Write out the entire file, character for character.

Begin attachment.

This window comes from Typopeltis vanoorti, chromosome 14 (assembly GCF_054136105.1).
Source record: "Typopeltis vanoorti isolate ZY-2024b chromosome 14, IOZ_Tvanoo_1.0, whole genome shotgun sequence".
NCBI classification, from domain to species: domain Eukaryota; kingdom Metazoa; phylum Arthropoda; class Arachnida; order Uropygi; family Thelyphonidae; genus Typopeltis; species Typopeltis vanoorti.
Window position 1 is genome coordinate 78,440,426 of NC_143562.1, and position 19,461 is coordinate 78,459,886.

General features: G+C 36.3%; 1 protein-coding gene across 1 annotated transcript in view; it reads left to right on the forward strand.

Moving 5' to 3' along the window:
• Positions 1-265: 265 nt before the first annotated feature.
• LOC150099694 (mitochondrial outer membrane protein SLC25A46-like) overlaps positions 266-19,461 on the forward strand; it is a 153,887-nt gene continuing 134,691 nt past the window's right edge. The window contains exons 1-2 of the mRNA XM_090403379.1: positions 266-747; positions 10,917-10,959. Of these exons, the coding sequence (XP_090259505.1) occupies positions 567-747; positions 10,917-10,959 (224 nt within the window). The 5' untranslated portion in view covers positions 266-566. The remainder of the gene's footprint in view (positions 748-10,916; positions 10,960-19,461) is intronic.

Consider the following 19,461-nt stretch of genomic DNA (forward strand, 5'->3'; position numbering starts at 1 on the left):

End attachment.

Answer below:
This window comes from Typopeltis vanoorti, chromosome 14 (assembly GCF_054136105.1).
Source record: "Typopeltis vanoorti isolate ZY-2024b chromosome 14, IOZ_Tvanoo_1.0, whole genome shotgun sequence".
NCBI classification, from domain to species: domain Eukaryota; kingdom Metazoa; phylum Arthropoda; class Arachnida; order Uropygi; family Thelyphonidae; genus Typopeltis; species Typopeltis vanoorti.
Window position 1 is genome coordinate 78,440,426 of NC_143562.1, and position 19,461 is coordinate 78,459,886.

General features: G+C 36.3%; 1 protein-coding gene across 1 annotated transcript in view; it reads left to right on the forward strand.

Moving 5' to 3' along the window:
• Positions 1-265: 265 nt before the first annotated feature.
• LOC150099694 (mitochondrial outer membrane protein SLC25A46-like) overlaps positions 266-19,461 on the forward strand; it is a 153,887-nt gene continuing 134,691 nt past the window's right edge. The window contains exons 1-2 of the mRNA XM_090403379.1: positions 266-747; positions 10,917-10,959. Of these exons, the coding sequence (XP_090259505.1) occupies positions 567-747; positions 10,917-10,959 (224 nt within the window). The 5' untranslated portion in view covers positions 266-566. The remainder of the gene's footprint in view (positions 748-10,916; positions 10,960-19,461) is intronic.

Consider the following 19,461-nt stretch of genomic DNA (forward strand, 5'->3'; position numbering starts at 1 on the left):